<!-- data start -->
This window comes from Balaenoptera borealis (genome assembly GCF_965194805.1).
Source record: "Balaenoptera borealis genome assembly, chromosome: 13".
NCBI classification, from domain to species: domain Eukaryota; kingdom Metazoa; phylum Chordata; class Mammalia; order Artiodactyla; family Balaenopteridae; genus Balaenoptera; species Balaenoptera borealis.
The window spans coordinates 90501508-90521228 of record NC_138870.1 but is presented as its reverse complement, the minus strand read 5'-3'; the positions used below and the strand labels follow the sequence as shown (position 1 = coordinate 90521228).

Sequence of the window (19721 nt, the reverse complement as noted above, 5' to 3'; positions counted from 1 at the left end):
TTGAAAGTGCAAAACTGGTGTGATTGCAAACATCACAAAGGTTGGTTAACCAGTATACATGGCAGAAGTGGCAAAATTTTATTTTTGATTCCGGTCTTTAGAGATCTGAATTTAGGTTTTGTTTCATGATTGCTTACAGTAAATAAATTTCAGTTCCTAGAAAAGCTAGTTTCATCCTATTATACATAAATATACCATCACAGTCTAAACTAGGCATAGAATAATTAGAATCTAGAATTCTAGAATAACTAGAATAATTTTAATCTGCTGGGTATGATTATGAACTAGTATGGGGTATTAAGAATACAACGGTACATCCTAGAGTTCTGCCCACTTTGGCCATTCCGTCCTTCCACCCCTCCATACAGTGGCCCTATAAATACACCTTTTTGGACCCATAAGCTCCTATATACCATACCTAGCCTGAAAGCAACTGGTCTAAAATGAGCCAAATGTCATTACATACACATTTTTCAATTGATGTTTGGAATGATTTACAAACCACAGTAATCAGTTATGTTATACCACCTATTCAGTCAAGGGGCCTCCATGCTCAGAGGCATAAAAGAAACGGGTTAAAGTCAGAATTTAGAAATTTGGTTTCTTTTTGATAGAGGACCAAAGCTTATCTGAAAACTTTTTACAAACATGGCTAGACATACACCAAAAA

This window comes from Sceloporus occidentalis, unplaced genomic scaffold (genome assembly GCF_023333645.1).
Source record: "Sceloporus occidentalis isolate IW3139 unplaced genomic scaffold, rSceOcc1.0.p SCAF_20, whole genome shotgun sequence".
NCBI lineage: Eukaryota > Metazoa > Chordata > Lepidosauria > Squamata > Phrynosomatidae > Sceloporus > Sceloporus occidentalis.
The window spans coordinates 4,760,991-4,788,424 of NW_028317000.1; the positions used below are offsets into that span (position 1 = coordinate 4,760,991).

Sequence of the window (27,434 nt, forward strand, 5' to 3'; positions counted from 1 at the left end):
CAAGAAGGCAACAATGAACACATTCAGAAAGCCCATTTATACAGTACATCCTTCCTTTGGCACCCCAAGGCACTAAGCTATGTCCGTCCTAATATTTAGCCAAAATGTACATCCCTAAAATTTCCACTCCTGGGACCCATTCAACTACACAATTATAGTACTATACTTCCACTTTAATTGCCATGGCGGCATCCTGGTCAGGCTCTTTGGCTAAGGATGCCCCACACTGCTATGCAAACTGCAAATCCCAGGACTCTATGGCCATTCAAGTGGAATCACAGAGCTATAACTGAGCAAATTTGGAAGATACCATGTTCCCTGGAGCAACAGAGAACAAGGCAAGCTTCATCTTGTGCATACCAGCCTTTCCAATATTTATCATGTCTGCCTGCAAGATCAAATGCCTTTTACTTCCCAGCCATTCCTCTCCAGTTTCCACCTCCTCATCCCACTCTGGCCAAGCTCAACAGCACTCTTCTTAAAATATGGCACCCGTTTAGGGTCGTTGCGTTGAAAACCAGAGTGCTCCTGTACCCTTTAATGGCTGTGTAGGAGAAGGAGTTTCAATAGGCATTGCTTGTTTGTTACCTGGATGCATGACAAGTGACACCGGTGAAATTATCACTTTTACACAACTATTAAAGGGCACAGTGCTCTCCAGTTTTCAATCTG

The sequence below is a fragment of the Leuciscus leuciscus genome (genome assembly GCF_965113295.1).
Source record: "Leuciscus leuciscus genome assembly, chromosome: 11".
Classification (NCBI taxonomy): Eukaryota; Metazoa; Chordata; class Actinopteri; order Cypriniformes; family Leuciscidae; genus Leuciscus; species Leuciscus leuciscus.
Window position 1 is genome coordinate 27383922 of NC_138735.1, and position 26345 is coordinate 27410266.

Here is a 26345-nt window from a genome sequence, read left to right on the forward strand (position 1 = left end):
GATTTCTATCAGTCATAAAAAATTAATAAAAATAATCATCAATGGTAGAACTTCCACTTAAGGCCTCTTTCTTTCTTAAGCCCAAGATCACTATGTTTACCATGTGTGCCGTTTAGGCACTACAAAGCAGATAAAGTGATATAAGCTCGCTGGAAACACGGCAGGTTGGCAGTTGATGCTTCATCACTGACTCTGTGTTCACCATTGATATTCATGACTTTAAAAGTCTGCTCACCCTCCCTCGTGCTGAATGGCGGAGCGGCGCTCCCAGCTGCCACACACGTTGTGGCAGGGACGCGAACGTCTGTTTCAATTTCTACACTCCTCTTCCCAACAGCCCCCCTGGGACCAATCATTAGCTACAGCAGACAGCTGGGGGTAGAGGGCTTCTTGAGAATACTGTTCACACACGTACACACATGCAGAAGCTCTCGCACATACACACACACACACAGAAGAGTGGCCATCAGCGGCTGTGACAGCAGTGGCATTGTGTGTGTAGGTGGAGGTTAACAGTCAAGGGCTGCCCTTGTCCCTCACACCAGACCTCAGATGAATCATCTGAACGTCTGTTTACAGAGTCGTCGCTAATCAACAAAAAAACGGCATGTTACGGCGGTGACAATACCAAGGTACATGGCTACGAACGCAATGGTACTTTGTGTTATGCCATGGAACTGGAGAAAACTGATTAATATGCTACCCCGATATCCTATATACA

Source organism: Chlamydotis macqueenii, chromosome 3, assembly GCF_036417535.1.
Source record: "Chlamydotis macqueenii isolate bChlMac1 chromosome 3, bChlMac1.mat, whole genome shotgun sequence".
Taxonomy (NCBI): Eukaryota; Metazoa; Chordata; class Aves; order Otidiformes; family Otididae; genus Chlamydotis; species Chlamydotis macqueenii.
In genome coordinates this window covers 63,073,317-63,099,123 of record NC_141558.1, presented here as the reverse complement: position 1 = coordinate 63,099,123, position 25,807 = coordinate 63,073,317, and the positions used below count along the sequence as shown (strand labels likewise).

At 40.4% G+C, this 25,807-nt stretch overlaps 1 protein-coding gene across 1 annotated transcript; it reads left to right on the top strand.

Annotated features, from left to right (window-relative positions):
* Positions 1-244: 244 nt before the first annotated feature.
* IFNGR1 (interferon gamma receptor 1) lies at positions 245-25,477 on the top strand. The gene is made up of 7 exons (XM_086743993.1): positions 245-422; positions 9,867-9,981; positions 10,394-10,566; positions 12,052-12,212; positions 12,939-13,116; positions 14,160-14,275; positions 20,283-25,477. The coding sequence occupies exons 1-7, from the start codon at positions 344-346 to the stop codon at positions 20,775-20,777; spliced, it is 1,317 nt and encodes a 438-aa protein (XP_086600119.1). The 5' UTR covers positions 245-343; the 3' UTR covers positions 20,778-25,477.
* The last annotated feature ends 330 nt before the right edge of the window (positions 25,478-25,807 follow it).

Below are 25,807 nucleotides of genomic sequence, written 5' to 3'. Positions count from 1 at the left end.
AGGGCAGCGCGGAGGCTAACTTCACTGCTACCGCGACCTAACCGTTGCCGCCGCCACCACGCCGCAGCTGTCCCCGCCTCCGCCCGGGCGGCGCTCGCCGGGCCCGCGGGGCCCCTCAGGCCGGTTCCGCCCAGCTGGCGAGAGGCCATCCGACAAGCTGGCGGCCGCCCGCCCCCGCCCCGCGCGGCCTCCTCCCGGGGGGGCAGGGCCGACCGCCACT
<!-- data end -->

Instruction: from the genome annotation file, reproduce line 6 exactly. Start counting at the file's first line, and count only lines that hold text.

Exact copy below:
TTGAAAGTGCAAAACTGGTGTGATTGCAAACATCACAAAGGTTGGTTAACCAGTATACATGGCAGAAGTGGCAAAATTTTATTTTTGATTCCGGTCTTTAGAGATCTGAATTTAGGTTTTGTTTCATGATTGCTTACAGTAAATAAATTTCAGTTCCTAGAAAAGCTAGTTTCATCCTATTATACATAAATATACCATCACAGTCTAAACTAGGCATAGAATAATTAGAATCTAGAATTCTAGAATAACTAGAATAATTTTAATCTGCTGGGTATGATTATGAACTAGTATGGGGTATTAAGAATACAACGGTACATCCTAGAGTTCTGCCCACTTTGGCCATTCCGTCCTTCCACCCCTCCATACAGTGGCCCTATAAATACACCTTTTTGGACCCATAAGCTCCTATATACCATACCTAGCCTGAAAGCAACTGGTCTAAAATGAGCCAAATGTCATTACATACACATTTTTCAATTGATGTTTGGAATGATTTACAAACCACAGTAATCAGTTATGTTATACCACCTATTCAGTCAAGGGGCCTCCATGCTCAGAGGCATAAAAGAAACGGGTTAAAGTCAGAATTTAGAAATTTGGTTTCTTTTTGATAGAGGACCAAAGCTTATCTGAAAACTTTTTACAAACATGGCTAGACATACACCAAAAA